Beach cleanups with OSHKI are listed on the company’s social media. This summer, they started sending plastic waste collected from these cleanups directly to their new manufacturer in North Carolina. “It’s a hands-on opportunity for customers to see what we’re doing,” Riegler says. “We might do another cleanup in September, definitely another one next summer (when he’s out of school for the summer!) and maybe expand to other towns.” Meanwhile, if you’d like to support efforts to clean up the Great Lakes, Riegler recommends donating to the Alliance for the Great Lakes and getting involved with Adopt a Beach programs. Most trash in Muskegon builds up in areas that trap debris like piers or the large metal structures off the beach in Muskegon Riegler says used to be used for large-scale boating. He times cleanups after festivals to catch more waste, which often is as small as plastic pieces the size of a dime and hard to catch. This, of course, gets into fish and pollutes the $13 billion fishing industry. “I could go on,” Riegler says. For now, he finds e-commerce not only convenient as a retail channel but the best way to use technology because “it tells our whole story with video integration,” he says. “The full experience is on the site.”
Young entrepreneurs are pouring out of tech towns these days. If the towns are lucky, they retain many of them now that the Midwest and other places outside Silicon Valley are reviving and affordable spaces to grow a business. The University of Michigan, ranked #1-rated ecosystem for undergrad student entrepreneurs by Princeton Review, is leading the way in this shift in startup culture across the U.S.. That’s why successful serial entrepreneurs like Jim Price were brought on board, to mentor the next generation of founders. Price is Entrepreneurial Studies Faculty & Entrepreneur in Residence at the University of Michigan Ross School of Business, and he’s a big connector and mentor for young entrepreneurs starting out in Ann Arbor, with a background that spans coasts, tech and engineering, and teaching. He’s also a really fun guy we’ve watched help shift the entrepreneurial environment in Ann Arbor through generous mentorship, so we caught up with him in his office at the University of Michigan to ask him what led him to Ann Arbor and what trends he’s seeing these days in business and entrepreneurship.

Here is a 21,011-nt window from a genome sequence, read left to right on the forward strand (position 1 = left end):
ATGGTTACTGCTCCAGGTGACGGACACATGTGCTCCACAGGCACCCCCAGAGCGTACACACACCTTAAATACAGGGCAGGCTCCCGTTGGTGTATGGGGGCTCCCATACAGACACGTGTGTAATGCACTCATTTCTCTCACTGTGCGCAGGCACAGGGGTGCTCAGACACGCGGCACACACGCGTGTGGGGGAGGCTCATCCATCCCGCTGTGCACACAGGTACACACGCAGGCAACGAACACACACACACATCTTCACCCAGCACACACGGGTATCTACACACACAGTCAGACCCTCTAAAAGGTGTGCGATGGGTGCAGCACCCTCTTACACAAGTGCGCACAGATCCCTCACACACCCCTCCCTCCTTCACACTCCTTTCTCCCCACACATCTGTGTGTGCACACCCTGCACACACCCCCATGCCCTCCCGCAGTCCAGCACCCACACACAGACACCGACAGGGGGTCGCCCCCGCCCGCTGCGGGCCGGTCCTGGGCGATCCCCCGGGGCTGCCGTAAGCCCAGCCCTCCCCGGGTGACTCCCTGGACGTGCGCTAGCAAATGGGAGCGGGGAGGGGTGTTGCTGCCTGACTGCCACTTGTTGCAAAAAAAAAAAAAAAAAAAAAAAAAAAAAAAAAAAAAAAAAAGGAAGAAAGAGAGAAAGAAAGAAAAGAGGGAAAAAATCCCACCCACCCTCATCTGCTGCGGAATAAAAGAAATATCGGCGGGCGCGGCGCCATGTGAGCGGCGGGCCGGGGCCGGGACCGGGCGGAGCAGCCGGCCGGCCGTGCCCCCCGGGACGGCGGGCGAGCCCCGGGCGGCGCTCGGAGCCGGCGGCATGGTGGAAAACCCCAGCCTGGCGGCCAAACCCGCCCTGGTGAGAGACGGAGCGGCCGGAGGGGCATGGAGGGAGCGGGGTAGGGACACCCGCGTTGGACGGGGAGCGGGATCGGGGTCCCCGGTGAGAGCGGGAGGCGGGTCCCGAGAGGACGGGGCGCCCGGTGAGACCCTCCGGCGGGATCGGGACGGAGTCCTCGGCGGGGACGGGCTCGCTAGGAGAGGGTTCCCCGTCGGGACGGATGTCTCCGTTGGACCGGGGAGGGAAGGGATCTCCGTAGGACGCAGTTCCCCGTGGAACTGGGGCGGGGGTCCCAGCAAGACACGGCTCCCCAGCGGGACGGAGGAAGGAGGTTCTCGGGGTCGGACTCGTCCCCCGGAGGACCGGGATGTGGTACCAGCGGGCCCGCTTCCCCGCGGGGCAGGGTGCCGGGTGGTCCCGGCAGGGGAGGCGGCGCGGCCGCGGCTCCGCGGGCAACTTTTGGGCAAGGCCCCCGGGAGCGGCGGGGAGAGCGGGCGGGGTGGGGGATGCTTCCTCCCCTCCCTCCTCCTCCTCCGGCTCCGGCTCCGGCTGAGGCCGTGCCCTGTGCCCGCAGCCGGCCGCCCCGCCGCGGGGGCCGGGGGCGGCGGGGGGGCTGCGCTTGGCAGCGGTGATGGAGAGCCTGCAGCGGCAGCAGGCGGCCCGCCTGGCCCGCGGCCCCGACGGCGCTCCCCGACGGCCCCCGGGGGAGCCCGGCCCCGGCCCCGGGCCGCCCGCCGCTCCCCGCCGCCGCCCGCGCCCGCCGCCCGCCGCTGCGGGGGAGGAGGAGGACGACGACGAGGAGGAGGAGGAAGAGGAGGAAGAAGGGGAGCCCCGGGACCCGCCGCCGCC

Nice to see so many familiar tech faces this morning as Dr. Rob Pasick’s monthly Leaders Connect networking breakfast hosted Google at Zingerman’s Roadhouse in Ann Arbor. The theme? Culture and innovation at the tech giant, which recently announced plans to expand its Ann Arbor office on Traverwood as well as its Detroit Little Caesar’s Arena campus to a third floor. Kicking off this event, Dr. Rob offered the group what he offers his students at the University of Michigan, an exercise in mindfulness. “Every day we journal,” he said, “and I encourage you to set the intention. What would make today a good day?…. And part two of this exercise is to reflect. If you think about your day yesterday, what do you appreciate? I call those my abundances. What lesson did you learn?”
It’s not uncommon for people with a degree in music to end up in tech, not just for the jobs but because people with musical training often have a creative way of thinking that translates beautifully to coding or engineering. That was the case with Mobile Mondays meetup organizer Rob Baxtresser, who is VP of…